Way to go Carlos!
Way to go Carlos!
it looks really amazing from 8th avenue and 14th street as hudson curves up and becomes 8th avenue. At that point it looks really powerful. Once the rods go up all the way the needle will look alot more appropriate since its bottom half will be covered up and the rods will make the "top" of the building look taller than where the top floor is.
what is the hold up with the final rods?
Top and Bottom
Not sure that there is any "hold up" ...
This week they were installing the last set of rods on the south facade (below the crown).
The rods that will go up on the lower section of the west facade (opposite the Port Authority) will also spell out "The New York Times" -- they've been painting and doing finishing touches on the supports there for the past few weeks.
It's also worth it to note that these exterior areas are customarily the last to be finished: the top (crown) because it's only function is decoration; and the bottom because you still have tons of workers trafficking there, and putting it off means fewer punch list items to deal with at the very end.
In the wide picture, you're looking at the hotel going up on 40th St. with the New York Times building in the background (looking east). Port Authority bus terminal to the left and Times Square in the background.
In the tall picture, you can also see the Westin Hotel on Times Square to the left as well as the Port Authority to the left.
Note the construction workers on the roof of the hotel in both pictures.
The Paramount building RULES!
The Real Deal
Times tower's first retail lease
A rendering of the New York Times tower. Japanese clothing and houseware retailer Muji has signed the first lease for retail space at the under-construction New York Times tower. The 5,000-square-foot space will be Muji's first outpost in the United States. The company has 387 stores in Asia and Europe.
The Renzo Piano-designed New York Times tower on Eighth Avenue between 40th and 41st streets will have 21,000 square feet of retail space owned by Forest City Ratner, the building's developer. The 52-story skyscraper will be completed in the fall.
According to Julie Hendricks, a spokesperson for Forest City Ratner, negotiations are currently under way for four other retail spaces in the building. Forest City Ratner declined to provide the terms of the Muji lease.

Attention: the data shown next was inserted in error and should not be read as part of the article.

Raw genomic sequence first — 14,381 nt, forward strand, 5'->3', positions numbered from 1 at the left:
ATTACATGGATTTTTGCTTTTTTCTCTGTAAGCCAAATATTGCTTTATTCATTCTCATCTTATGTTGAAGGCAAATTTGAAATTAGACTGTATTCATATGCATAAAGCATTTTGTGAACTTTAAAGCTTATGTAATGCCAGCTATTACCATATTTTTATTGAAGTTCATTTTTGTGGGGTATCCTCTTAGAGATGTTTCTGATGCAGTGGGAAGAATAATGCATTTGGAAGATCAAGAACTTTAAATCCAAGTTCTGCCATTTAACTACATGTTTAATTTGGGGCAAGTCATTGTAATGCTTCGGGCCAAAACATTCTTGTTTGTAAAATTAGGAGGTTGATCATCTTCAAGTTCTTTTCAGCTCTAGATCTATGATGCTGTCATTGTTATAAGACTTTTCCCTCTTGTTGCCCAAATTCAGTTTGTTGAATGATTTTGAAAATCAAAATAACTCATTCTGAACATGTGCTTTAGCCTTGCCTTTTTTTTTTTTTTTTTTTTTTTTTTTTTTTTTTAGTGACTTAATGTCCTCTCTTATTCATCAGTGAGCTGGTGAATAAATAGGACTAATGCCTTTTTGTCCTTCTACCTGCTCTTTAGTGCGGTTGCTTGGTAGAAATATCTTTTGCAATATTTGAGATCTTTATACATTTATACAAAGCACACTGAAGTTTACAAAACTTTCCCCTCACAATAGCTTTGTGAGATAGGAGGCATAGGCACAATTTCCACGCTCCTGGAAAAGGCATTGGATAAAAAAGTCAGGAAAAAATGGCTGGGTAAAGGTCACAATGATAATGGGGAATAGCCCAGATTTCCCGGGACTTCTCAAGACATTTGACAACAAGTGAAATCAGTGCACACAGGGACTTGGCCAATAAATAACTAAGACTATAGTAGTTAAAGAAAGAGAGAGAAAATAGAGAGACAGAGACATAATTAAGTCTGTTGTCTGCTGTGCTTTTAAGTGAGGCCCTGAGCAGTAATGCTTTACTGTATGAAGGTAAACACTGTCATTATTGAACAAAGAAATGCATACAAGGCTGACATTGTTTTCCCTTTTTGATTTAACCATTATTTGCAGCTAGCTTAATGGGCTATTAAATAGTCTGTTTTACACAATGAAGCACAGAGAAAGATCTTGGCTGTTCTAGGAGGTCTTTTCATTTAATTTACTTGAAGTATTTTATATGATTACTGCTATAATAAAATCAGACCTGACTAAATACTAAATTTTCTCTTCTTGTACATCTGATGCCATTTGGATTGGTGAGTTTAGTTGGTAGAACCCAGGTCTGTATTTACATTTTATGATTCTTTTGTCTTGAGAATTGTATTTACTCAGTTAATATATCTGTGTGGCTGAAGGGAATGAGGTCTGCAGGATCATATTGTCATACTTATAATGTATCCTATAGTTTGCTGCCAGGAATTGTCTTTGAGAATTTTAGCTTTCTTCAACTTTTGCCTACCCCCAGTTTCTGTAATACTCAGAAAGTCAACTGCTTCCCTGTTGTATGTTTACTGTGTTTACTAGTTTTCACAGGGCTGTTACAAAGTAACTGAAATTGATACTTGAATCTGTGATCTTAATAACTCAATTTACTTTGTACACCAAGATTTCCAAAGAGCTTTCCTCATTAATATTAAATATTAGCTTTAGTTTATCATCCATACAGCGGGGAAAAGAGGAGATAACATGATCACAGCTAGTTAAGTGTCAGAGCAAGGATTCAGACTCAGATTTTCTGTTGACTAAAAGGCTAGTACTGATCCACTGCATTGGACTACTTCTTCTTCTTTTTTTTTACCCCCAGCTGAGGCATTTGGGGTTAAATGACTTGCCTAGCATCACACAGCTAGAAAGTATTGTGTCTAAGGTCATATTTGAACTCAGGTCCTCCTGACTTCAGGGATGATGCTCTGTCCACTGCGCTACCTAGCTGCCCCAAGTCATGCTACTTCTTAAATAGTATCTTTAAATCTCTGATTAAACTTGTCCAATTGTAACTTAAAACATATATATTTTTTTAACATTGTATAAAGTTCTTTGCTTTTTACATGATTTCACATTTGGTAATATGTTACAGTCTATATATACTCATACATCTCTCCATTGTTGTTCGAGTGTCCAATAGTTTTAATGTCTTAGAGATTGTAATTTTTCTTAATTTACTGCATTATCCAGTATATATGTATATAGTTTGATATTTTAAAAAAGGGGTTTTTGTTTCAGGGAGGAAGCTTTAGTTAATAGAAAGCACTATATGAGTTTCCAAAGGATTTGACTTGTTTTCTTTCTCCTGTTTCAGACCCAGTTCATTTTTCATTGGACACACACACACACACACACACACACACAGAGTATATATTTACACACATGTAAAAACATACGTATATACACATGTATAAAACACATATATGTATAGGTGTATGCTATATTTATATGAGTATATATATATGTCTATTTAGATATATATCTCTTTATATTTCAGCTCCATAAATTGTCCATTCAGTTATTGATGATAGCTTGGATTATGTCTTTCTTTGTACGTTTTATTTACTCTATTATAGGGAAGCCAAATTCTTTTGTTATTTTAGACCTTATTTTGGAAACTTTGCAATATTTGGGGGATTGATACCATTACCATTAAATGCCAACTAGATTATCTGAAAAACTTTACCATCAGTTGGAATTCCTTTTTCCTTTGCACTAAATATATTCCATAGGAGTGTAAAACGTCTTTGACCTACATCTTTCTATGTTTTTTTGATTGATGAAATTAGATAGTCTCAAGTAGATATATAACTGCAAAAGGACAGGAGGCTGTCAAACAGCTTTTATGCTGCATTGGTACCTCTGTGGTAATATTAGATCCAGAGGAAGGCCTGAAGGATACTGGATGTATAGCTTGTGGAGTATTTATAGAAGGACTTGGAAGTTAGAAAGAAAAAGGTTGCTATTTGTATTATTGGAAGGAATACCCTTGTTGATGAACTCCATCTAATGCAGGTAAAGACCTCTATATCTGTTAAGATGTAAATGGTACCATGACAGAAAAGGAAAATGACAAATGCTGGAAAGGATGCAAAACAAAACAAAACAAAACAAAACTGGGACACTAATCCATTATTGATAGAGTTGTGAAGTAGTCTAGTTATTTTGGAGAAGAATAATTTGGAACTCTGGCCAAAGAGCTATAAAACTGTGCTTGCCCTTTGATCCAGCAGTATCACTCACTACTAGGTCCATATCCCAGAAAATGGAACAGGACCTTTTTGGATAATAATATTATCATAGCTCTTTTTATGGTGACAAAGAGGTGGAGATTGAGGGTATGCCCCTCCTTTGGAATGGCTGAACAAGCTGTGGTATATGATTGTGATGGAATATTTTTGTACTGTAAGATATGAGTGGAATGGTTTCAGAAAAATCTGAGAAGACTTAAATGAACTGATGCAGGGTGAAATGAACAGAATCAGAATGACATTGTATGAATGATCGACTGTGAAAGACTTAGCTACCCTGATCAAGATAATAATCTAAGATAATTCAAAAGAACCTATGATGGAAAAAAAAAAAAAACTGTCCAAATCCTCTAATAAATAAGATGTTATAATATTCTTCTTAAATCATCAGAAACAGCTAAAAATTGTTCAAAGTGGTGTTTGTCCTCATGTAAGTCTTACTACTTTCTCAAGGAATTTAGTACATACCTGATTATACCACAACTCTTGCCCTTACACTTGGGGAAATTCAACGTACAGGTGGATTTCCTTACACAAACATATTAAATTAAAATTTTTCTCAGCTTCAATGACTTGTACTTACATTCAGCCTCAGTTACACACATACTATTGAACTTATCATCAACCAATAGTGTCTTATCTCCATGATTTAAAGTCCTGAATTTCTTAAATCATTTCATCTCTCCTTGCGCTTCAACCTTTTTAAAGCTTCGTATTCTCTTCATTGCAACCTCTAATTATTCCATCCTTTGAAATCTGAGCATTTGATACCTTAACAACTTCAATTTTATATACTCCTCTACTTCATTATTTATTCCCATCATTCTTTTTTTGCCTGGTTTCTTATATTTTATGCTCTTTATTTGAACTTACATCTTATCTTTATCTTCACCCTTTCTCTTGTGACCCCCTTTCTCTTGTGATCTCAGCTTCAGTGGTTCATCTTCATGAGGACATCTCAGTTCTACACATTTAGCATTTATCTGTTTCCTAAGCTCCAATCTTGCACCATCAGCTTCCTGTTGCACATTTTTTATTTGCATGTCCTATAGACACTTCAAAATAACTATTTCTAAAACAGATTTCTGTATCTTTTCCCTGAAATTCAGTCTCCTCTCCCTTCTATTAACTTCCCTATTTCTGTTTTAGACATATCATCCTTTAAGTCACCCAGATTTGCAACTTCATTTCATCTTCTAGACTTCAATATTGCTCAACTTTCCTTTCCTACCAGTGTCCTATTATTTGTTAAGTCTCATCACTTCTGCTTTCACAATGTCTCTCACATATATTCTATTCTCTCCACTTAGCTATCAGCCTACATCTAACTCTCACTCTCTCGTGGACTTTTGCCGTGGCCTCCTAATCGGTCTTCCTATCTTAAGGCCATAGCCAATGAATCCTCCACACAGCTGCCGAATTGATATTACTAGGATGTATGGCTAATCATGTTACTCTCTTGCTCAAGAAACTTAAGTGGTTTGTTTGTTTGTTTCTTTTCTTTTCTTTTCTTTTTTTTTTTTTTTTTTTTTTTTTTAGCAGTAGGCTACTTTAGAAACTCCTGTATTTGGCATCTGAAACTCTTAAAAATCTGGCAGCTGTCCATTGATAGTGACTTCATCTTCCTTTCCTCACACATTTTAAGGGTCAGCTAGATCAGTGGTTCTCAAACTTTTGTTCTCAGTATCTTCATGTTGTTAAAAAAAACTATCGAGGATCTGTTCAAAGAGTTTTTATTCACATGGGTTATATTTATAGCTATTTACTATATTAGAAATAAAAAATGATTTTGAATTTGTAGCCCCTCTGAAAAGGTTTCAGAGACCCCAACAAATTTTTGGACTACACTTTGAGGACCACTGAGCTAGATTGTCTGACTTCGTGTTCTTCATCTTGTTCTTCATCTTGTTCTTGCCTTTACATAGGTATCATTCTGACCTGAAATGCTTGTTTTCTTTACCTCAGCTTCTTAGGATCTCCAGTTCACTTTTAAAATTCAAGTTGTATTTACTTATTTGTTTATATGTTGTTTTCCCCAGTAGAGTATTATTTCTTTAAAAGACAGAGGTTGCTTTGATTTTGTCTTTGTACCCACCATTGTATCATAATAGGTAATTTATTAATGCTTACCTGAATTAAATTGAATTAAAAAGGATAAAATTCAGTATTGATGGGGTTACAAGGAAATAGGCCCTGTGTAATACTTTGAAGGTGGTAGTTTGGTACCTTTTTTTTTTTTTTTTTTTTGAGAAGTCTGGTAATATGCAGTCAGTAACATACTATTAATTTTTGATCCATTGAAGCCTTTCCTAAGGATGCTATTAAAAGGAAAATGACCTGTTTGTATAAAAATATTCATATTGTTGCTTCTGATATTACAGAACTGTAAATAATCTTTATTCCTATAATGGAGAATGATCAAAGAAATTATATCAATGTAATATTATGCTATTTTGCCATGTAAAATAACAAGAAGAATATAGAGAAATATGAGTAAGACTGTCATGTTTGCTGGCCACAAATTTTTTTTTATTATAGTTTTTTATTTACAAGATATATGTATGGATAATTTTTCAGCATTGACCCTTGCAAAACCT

Japanese interior design architect Takashi Sugimoto will design the Muji store. The retailer is known for selling recycled and environmentally friendly goods.
Muji was represented by Naomi Okada of the New York City-based Okada International in the lease negotiations, and Forest City Ratner represented itself. TRD
Muji: The Un-Brand
CORANTE Going Global
Posted by John Yunker
August 11, 2005
Business Week features an article about the "secret" brand that is Muji. According to the article, "Muji is short for mujirushi ryohin, which translates roughly to 'no label, quality goods,' and its mission is to provide well designed, useful products at affordable prices." Muji currently has 285 stores in Japan with 61 others in the UK, France, and China. And it is contemplating setting up shop in the US. I believe it already has some products at MOMA.
Anyway, here are a few pics from my pilgrimmage to Muji back in January. These are from the main Kyoto location.
I really wanted this bike.
The cafe was reasonably priced and had lots of great take out snacks.
For some reason the Muji bottled water just tasted better than other brands.
The clothes didn't fit my non-localized body.
But I did buy a pair of glasses.
They had these mix-and-match stations set up and I really enjoyed building my own specs.
And one more shot before I left ...
What I most liked about Muji is how uncluttered the place felt. And I realize now that it was because you didn't have all these little products everywhere screaming out at you with their unique logos and color schemes and oddball shapes. At Muji, because they make and "unbrand" all their products, the color schemes, the labeling, the layouts are all very simple, consistent and serene.
I miss Muji.
A streamlined, even if somewhat simple, Modernist store in a streamlined, even if simple from some angles, Modernist building, eh.
Something different from what we have already...this is what I love to see.
I hope the other retail will also be interesting.
I would expect a store like this to open in Soho, it'll be a welcome addition.
The MoMA store on Spring Street sells a lot of Muji stuff.
Muji office supplies / stationary are very cool.